Unpublished Dispositionunited States of America, Plaintiff-appellee, v. Jesse L. Williams, Defendant-appellant, 900 F.2d 260 (6th Cir. 1990)

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U.S. Court of Appeals for the Sixth Circuit - 900 F.2d 260 (6th Cir. 1990) April 19, 1990

Before DAVID A. NELSON and RYAN, Circuit Judges, and RONALD E. MEREDITH, District Judge.* 

PER CURIAM.


Appellant Williams was charged with four other defendants in a four-count indictment with conspiracy to distribute cocaine, possession with intent to distribute cocaine, use of firearms during and in relation to a felony drug offense, and possession of a machine gun, in violation of Title 21, U.S.C. § 5856(d). Appellant pleaded guilty to two counts of the indictment and two counts were dismissed pursuant to a plea agreement. Appellant was sentenced to 324 months of incarceration.

Appellant argues that certain findings by the trial court at the sentencing hearing were erroneous. The standard for reviewing the findings of fact is whether the trial court was clearly erroneous in its findings. Title 18, U.S.C. § 3472(d).

Appellant asserts that the evidence at the sentencing hearing did not demonstrate that he was aware of or that it was reasonably foreseeable for him to be aware of the volume of drugs being distributed. The Court found that over 500 grams of cocaine was distributed by the conspiracy thus warranting a base offense level of 36. Section 2D1.1 of the Sentencing Guideline Manual. The Application Notes to Section 2D1.4 of the sentencing guidelines suggests that a defendant who is convicted of conspiracy be sentenced based on the conduct of co-conspirators of which he was aware or it was reasonably foreseeable that the defendant was aware of the conduct. Co-defendant Andre' Morris testified that the drug organization sold more than 500 grams of cocaine. Appellant operated closely with Morris in a body guard capacity, as a money delivery person and as a manager or director. In that capacity, it is not clearly erroneous for the District Court to conclude that it was reasonably foreseeable that appellant was aware of the quantity of cocaine sold.

Appellant challenges the Court's finding that he used a firearm during and in relation to a drug trafficking offense. Appellant, however, admitted that he possessed weapons during the conspiracy period. There need not be an intimately close relationship between weapons possessed and the drug trafficking offense. Congress sought to reach conspirators who used weapons, carried weapons or who possessed weapons for the protection of the drug syndicate. United States v. Eagle, 539 F.2d 1166 (8th Cir. 1976), cert. denied 97 S. Ct. 1146, 429 U.S. 1110, 51 L. Ed. 2d 563 (1977). The federal search warrant executed at 18627 Gable on December 2, 1976, where appellant resided, yielded both firearms and ammunition. We find that sufficient evidence existed for the trial court to determine at the sentencing hearing that the appellant possessed firearms.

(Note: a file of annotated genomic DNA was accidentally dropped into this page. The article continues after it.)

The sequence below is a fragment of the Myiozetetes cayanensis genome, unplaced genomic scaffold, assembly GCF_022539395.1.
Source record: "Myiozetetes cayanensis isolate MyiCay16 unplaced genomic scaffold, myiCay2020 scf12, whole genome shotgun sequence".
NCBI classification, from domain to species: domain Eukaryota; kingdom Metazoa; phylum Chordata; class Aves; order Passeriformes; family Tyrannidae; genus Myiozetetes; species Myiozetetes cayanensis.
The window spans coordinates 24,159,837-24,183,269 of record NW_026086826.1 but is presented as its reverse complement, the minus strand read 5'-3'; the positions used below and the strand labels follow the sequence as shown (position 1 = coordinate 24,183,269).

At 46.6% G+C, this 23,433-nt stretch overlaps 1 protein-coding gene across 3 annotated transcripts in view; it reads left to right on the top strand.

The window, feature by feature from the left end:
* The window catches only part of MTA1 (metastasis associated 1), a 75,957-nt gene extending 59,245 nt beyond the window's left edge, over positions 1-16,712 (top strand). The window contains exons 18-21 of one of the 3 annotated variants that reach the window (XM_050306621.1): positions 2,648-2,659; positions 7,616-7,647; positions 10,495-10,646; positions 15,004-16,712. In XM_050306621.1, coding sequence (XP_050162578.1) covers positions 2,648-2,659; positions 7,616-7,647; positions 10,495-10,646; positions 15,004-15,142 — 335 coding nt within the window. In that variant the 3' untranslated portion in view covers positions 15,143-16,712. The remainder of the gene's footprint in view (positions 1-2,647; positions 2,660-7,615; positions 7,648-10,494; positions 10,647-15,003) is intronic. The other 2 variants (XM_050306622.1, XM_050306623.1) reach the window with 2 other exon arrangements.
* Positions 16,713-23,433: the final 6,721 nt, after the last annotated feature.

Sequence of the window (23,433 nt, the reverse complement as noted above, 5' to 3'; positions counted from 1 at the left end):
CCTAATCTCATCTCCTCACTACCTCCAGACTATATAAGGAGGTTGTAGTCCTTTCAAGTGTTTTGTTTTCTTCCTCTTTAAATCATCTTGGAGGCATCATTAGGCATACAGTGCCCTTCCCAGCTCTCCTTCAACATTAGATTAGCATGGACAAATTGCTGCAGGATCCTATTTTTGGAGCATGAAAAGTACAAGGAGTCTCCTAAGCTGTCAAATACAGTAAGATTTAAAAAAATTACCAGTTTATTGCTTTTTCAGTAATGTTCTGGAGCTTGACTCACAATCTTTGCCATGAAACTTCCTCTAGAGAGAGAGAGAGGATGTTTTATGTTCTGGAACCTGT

Appellant received a 3 level increase based on his role as a manager or supervisor in the drug conspiracy. The advisory notes with Sec. 3B1.1 states that:

"the court should consider ... the exercise of decision making authority, the nature of participation in the commission of the offense, the recruitment of accomplices, the claimed right to a larger share of the fruits of the crime, the degree of participation in planning or organizing the offense, the nature and scope of the illegal activity, and the degree of control and authority exercised over others. There can, of course, be more than one person who qualifies as a leader or organizer of a criminal association or conspiracy."

The evidence in support of the Court's finding that the appellant exercised a managerial role was that appellant looked on while co-defendant Andre' Morris had a worker in the drug conspiracy beaten up for a transgression; appellant recruited and employed people to sell drugs out of the drug houses; these people were supervised by appellant; and appellant was observed giving orders. The District Court, having relied on this evidence, was not clearly erroneous in its finding that appellant operated as a manager and supervisor in the conspiracy.

Lastly, appellant asserts that by the nature of his guilty plea that he accepted responsibility for his actions and should have been credited with that acceptance though he denied being a manager or supervisor in the drug conspiracy. Great deference is given the trial court with regard to the acceptance of responsibility and the trial court's finding should not be set aside without reason. Application Note 5 to Guidelines Sec. 3E1.1. Acceptance of responsibility is determined by considering whether the defendant voluntarily terminated his criminal conduct; whether the defendant voluntarily and truthfully admitted his involvement in the offense; whether the defendant voluntarily assisted in recovery of evidence; and whether the defendant accepted responsibility in timely fashion. A guilty plea in and of itself does not require application of a two level reduction in the sentencing guidelines for acceptance of responsibility. Having earlier found that the trial court was not erroneous in finding that the defendant held a managerial role in the drug conspiracy, and in light of appellant's denial of his managerial role, we find that the trial court's determination that the appellant is not entitled to the two level reduction will not be disturbed.

The findings of the trial court shall be AFFIRMED.

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Honorable Ronald E. Meredith, United States District Court, Western District of Kentucky, sitting by designation